That Long-Expected Day
Your eyes will behold the king in his beauty. - Isaiah 33:17
The more you know about Christ, the less will you be satisfied with superficial views of Him; and the more deeply you study His transactions in the eternal covenant, His engagements on your behalf as the eternal Security, and the fullness of His grace that shines in all His offices, the more truly will you see the King in His beauty. Learn to look at Him this way. Long increasingly to see Jesus.
Meditation and contemplation are often like windows of gold and gates of silver through which we behold the Redeemer. Meditation puts the telescope to the eye and enables us to see Jesus in a better fashion than we could have seen Him if we had lived in the days of His earthly sojourn. Our conversation ought to be more in heaven, and we should be more taken up with the person, the work, the beauty of our incarnate Lord. More meditation, and the beauty of the King would flash upon us with more splendor.
Beloved, it is very probable that we will have such a sight of our glorious King as we never had before when we come to die. Many saints in dying have looked up from amidst the stormy waters and have seen Jesus walking on the waves of the sea and heard Him say, "It is I—do not be afraid." Yes, when the building begins to shake, and the mortar falls away, we will see Christ through the studs, and between the rafters the sunlight of heaven will come streaming in. But if we want to see the King face to face in all His beauty, we must go to heaven for the sight or the King must come here in person.
If only He would come on the wings of the wind! He is our Husband, and we are widowed by His absence; He is our fair and faithful Brother, and we are lonely without Him. Thick veils and clouds hang between our souls and their true life: When will the day break and the shadows run away? Let the long-expected day begin!
Family Bible reading plan
verse 1 Amos 5
verse 2 Luke 1:1-38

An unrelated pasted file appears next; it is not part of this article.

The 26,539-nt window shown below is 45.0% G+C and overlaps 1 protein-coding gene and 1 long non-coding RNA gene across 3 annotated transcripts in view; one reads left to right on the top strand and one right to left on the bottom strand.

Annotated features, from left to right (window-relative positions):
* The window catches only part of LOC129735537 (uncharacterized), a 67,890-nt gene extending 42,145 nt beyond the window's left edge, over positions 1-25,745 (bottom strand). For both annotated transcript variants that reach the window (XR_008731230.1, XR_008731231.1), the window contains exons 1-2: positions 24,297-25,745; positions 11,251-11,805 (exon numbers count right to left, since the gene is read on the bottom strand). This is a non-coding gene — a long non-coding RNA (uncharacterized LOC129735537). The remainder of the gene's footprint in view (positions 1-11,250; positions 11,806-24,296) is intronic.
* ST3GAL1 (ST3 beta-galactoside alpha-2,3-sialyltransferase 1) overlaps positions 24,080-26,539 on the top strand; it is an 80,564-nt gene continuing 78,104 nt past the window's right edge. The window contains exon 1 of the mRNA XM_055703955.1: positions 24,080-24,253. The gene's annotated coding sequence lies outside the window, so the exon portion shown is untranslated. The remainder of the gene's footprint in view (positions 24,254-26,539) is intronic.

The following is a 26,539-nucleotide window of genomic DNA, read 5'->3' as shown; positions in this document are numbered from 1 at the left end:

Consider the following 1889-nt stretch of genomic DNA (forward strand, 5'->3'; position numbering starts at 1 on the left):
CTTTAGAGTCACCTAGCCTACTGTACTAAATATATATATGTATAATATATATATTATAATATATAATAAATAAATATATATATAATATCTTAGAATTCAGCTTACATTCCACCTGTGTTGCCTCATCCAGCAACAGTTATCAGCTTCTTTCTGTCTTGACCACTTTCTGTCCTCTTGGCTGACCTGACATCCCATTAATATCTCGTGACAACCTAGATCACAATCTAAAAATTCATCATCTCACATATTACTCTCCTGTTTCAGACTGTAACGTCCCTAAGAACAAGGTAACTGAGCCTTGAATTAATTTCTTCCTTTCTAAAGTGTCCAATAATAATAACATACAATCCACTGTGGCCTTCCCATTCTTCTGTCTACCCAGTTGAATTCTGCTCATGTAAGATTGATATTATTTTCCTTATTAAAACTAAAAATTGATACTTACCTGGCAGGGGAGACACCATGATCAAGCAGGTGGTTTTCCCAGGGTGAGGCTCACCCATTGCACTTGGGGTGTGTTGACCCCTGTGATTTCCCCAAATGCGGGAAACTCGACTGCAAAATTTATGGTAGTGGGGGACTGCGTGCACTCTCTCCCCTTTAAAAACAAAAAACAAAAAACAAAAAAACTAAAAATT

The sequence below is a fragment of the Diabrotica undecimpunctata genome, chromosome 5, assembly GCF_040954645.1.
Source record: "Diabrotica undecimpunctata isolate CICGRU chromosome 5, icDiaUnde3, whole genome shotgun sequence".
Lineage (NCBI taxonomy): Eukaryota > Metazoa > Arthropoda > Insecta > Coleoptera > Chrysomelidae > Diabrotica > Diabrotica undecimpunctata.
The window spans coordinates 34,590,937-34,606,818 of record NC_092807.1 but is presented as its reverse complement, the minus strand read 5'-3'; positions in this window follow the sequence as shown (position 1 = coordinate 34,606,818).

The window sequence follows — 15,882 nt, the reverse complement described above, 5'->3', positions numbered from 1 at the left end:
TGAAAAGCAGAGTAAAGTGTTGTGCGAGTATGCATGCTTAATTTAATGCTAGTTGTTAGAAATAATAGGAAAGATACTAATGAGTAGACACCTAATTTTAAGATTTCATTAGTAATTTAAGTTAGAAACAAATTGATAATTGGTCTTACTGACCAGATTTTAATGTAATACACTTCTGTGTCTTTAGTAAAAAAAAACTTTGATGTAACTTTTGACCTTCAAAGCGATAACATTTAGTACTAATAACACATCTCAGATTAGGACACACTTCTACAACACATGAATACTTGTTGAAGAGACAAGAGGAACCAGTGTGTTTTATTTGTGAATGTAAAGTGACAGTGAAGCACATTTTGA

Child in the Manger: The True Meaning of Christmas
What is Christmas? For many it is a time for holidays, parties, family gatherings, gifts, meals together, music, and special events. For others it can mean unwanted pressure, an increased sense of loneliness, family squabbles, and crowded shops. For those living in the Northern Hemisphere, Christmas takes place at the onset of winter with its cold weather and short days. There are more incidents of depression at Christmas time than at any other time of the year. It is the best of times for some, but the worst of times for others, to borrow a phrase from Charles Dickens.
The birth of Jesus divided history into two major epochs. Until the dawn of our hyper-sensitive age, even the way we dated events underscored this. From time immemorial, every day, week, month, and year has been described as either “B.C.” (“Before Christ”) or “A.D.” (Anno Domini, “in the year of our Lord”). Even the modern, pluralistic style abbreviations, B.C.E. (“Before the Common Era”) and C.E. (“Common Era”) cannot obliterate the indelible impress of Jesus birth. For what makes the “Common Era” so “common”? And what explains the dividing line date? The answer is the same: the birth of Jesus. At the very center of history stands the person of Jesus Christ. And He does so because He is at the center of God’s story.
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From Morning & Evening revised and edited by Alistair Begg copyright © 2003. Used by permission of Crossway Books, a publishing ministry of Good News Publishers, Wheaton, IL 60187, www.crossway.org.